The exposure of a healthcare entity is exponential, especially when it comes to the integrity of patients’ medical records and medical technology.[19]  A ransomware attack can cause a hospital and all of its facilities to cancel services including radiology, endocrinology, respiratory therapy, and others.[20]  This can also result in transferring patients to hospitals thousands of miles away, depending on the size of the hospital and the capacities of nearby hospitals.[21]  These types of attacks have been devastating to the medical community, “causing some to turn away patients and others to close their doors permanently.”[22]  According to the American Medical Association, 72% of medical entities are smaller sized healthcare entities—with ten or fewer physicians—also making them most vulnerable because they “generally don’t have the resources for robust security tools and might not have dedicated cybersecurity specialists to monitor and patch their systems.”[23]  When it comes to email security, “over 75% [of hospitals] do not use email scanning and filtering tools.”[24]  Health practitioners and physicians alike are even less likely to use the most basic forms of email authentication that prevent suspicious emails.[25]  Research by Corvus found that healthcare institutions using these services had a “33% reduction in the likelihood of a ransomware attack.”[26]  The reason email security is so important in healthcare is because “91% of ransomware attacks are the result of phishing exploits . . .” through disguised emails.[27]  Another issue surrounding hospitals is that they are six times more likely to host its server internally.  This means that the responsibility of keeping up with the growing demand of ever-evolving threats is not transferred to a prepared third-party, but rather this responsibility is left solely to the healthcare entity itself.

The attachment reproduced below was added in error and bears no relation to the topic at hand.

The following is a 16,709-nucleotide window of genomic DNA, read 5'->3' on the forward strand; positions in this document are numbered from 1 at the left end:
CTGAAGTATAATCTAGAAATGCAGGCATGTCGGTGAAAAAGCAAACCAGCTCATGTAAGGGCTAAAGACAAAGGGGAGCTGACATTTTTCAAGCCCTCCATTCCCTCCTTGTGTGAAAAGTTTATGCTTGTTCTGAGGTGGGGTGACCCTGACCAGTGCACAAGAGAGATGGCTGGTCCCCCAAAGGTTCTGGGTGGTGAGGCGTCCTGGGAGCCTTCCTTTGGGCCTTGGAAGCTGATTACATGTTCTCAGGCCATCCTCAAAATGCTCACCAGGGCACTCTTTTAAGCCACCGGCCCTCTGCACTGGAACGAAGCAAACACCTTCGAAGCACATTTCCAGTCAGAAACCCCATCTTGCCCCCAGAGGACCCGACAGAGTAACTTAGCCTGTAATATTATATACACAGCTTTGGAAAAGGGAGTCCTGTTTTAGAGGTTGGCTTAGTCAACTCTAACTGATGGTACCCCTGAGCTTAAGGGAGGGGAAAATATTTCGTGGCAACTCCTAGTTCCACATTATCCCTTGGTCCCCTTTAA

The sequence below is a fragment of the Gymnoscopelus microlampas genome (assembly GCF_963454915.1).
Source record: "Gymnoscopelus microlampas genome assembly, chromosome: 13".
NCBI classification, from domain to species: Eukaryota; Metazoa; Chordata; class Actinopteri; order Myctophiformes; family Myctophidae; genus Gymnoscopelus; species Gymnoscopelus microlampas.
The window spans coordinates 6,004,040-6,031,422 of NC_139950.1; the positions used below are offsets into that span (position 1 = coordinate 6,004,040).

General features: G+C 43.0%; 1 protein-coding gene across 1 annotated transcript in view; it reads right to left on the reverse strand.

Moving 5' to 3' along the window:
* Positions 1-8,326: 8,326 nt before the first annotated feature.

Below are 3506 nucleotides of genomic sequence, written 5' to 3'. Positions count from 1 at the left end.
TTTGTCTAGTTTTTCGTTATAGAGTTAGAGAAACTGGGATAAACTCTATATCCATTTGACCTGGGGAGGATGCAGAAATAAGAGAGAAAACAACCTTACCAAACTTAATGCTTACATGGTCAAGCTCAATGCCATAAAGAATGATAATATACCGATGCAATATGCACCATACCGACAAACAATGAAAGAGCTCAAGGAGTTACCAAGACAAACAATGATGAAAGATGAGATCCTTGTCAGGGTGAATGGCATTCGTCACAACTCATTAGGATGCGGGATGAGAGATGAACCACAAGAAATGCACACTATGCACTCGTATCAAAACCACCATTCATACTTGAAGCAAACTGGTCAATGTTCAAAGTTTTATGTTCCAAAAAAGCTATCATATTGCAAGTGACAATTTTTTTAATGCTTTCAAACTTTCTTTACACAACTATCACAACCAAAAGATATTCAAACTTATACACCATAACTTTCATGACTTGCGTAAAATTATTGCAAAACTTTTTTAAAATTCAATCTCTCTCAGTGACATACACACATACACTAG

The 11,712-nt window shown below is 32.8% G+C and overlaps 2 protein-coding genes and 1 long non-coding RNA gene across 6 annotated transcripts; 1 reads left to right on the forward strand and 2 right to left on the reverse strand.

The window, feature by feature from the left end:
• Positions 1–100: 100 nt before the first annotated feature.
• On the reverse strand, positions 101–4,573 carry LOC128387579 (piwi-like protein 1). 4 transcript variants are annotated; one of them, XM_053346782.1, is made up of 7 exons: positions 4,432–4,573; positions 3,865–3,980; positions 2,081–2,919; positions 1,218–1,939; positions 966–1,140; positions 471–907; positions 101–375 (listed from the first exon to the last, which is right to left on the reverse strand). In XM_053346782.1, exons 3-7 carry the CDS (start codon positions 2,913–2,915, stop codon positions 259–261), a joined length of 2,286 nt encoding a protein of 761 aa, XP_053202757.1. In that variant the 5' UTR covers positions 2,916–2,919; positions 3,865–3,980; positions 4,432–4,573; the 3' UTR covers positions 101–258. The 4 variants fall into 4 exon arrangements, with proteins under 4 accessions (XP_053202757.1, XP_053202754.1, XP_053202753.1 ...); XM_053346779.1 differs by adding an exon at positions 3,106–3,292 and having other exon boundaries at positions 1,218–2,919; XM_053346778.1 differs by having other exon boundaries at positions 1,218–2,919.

There are “four risk categories associated with ransomware attacks: (1) medical malpractice, (2) data privacy, (3) reputation, and (4) cost and expenses issues.”[28]  First, medical malpractice could result from a ransomware attack shutting down breathing machines or causing medication errors to patients.  If patient care can be impacted or a patient is harmed as a result of an attack, the healthcare entity could be held responsible.  The second threat is patient data privacy loss under the HIPAA Security Rule, which is discussed below.  A proper contingency plan to rapidly respond to a breach is important to ensure the integrity and quality of the private patient data.  Third, ransomware attacks heighten both the risk of loss as to a hospital’s reputation and its future business.  A 2016 Poneman study found businesses victim to ransomware attacks averaged over $3 million in losses related to reputation loss and 24% of companies were concerned its reputation would diminish as a result of a ransomware attack.[29]  The fourth and final risk, cost and expense losses, can be exponential—“[t]he average cost per record spent in the healthcare industry in 2014 was $355, which was a substantial amount for a large or small hospital to pay per record.”[30]  Other costs may include paying $8 to $40 per person for credit monitoring of those patients who were affected.